Warren Buffett received a lot of attention when he started buying up midsize and local newspapers a couple of years ago, averring, “Papers delivering comprehensive and reliable information to tightly bound communities and having a sensible Internet strategy will remain viable for a long time.” However, the 2013 annual report from Buffett’s investment firm Berkshire Hathaway Inc. reported an overall 5.6% drop in daily readers for the company’s stable of newspapers, with readership falling at 26 of the 28 papers he’s held for more than a year.
So what happened? Well, it appears that Buffett has not been able to implement digital strategies fast enough to avoid the general erosion of the newspaper industry, where revenues have fallen by more than one-third since 2005. Digital publishing leaders like John Paton, CEO of Digital First Media believe that just as important as what digital is, is what digital is not.
What Digital Is Not
Early on, newspaper corporate leadership equated “going digital” with attaching “.com” to the brand name, and maybe putting up a few stories on the newspaper’s website. Digital audience development was an afterthought, a bolt-on. But Paton and others who have succeeded in digital media contend that, “we won’t forget print but when we are finished this process it will be the bolt on to digital and not the other way around.” As one example, Vox is a technology company that produces media, rather than a media company that uses technology.
Digital Subscriptions and Paywalls
A report by media analyst Ken Doctor estimates that around 40% of US dailies have or will soon have restricted digital access, i.e. paywalls. While paywall revenue may represent only pennies compared to the dollars print advertising used to bring in, those pennies add up, particularly when newspaper publishers spend less on newsprint, trucks, printing presses, and real estate to house operations. Circulation revenue in the US rose by 5% in 2012, representing around half a billion dollars for the news industry.
In the print era, advertisers contributed 80% of revenues with readers ponying up the other 20%, but reader revenue is estimated at 30% for 2013 due to paywalls. The New York Times has already achieved 56% reader revenue, and more dailies are expected to cross the 50% mark by 2017 if they commit to digital audience development rather than treating digital like an add-on to print.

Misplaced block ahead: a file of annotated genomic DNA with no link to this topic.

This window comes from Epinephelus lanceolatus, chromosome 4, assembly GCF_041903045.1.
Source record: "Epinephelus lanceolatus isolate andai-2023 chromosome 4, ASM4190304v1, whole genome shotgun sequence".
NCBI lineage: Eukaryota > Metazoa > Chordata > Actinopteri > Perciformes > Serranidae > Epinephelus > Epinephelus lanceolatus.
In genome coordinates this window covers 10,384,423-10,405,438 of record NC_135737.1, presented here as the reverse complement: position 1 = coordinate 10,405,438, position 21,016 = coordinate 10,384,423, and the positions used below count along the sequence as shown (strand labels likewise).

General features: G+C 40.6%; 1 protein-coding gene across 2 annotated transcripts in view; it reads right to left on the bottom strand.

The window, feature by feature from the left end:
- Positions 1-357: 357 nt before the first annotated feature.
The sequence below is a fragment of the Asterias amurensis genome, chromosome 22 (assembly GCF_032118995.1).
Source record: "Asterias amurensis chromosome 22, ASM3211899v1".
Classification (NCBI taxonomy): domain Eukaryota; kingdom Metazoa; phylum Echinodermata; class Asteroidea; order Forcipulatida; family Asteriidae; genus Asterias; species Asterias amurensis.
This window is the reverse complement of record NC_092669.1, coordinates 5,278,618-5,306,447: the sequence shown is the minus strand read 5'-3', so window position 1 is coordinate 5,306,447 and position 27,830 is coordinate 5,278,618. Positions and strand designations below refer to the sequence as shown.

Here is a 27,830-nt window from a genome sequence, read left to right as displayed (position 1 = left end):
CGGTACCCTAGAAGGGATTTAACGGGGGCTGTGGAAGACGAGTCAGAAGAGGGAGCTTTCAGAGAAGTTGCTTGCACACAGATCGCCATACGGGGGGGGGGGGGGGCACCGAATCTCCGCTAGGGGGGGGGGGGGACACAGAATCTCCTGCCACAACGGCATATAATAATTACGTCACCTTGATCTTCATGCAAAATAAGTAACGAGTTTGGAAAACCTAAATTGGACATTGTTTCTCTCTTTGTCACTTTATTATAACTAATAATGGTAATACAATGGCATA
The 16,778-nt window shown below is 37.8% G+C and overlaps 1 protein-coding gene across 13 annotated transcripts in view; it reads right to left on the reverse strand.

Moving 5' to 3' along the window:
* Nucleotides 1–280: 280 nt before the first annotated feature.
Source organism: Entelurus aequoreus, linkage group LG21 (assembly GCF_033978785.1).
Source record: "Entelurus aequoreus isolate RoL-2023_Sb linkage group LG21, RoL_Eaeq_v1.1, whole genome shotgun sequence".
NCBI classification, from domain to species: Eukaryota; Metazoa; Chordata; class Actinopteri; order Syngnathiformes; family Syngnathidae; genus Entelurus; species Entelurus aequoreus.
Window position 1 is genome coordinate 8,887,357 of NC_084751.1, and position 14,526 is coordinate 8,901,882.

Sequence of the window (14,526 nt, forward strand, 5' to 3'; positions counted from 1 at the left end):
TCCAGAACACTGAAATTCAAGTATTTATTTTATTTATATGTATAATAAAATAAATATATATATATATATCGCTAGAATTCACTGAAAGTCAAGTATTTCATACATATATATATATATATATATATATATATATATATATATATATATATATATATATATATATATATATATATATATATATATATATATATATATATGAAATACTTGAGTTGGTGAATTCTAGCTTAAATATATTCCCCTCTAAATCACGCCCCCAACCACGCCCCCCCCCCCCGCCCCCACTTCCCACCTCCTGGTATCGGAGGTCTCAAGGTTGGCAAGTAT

What Charging for Digital Access Means
A 2012 report by Ken Doctor on paywalls says they are neither a panacea nor a tombstone on a dead industry, but rather a building block and a way to re-envision the newspaper industry. Changing the customer relationship to where a website doesn’t undermine pricing of content but rather supports it is an important component of the digital revolution. If newspapers just offer lip service about what online “membership” means, they miss out on the audience development that can create a new model of the trusted relationship with readers the best dailies enjoyed during the print era.
When Newspapers Commit to Going Digital
There’s no denying that the initial shock of a paywall often produces a small negative impact at first. However, new digital revenue can quickly make up for it, with online subscription revenue outpacing network advertising losses due to a drop in page views. It takes time, but audience development grows after implementation of a paywall, as long as content quality remains high. Traffic basically “resets” after a paywall, and audience development is rebuilt from there, largely with the help of core readers who use the news most often. The key to succeeding is delivering on the promise to readers that they’ll get their valued content on whichever platform they choose, because ultimately added value matters to them.
Getting Digital Right
Getting digital right depends on doing several things:
- Understanding the combined print and digital audience as a whole before implementing a pay-for-content proposition
- Developing the technological chops to deliver tablet- and smartphone-ready products, preferably app-based
- Carefully matching value to price – a hazy proposition for sure, but one that is gradually coming into focus
- Promoting digital products to help readers old and young appreciate what’s on offer
- And perhaps most importantly, delivering a high-quality product. If this suffers, the rest of the efforts will be for naught.
Changes in digital revenue streams are requiring major investments in digital products and the people who produce them. Print is going away faster than anyone expected, and digital can no longer be treated as an add-on to a print strategy. Audience development in digital news takes time. The big players on the web have been around longer than you may realize. For example, Gawker has been around for 12 years, and BuzzFeed has been around for eight. Warren Buffett’s experience with newspaper losses suggest that the longer newspapers wait to take digital audience development seriously, the lower their chances of success.
If you operate an online newspaper, RealMatch provides recruitment advertising for digital publications that help online media companies develop a new revenue stream, so your publication can continue to provide the great content that brings people to your site.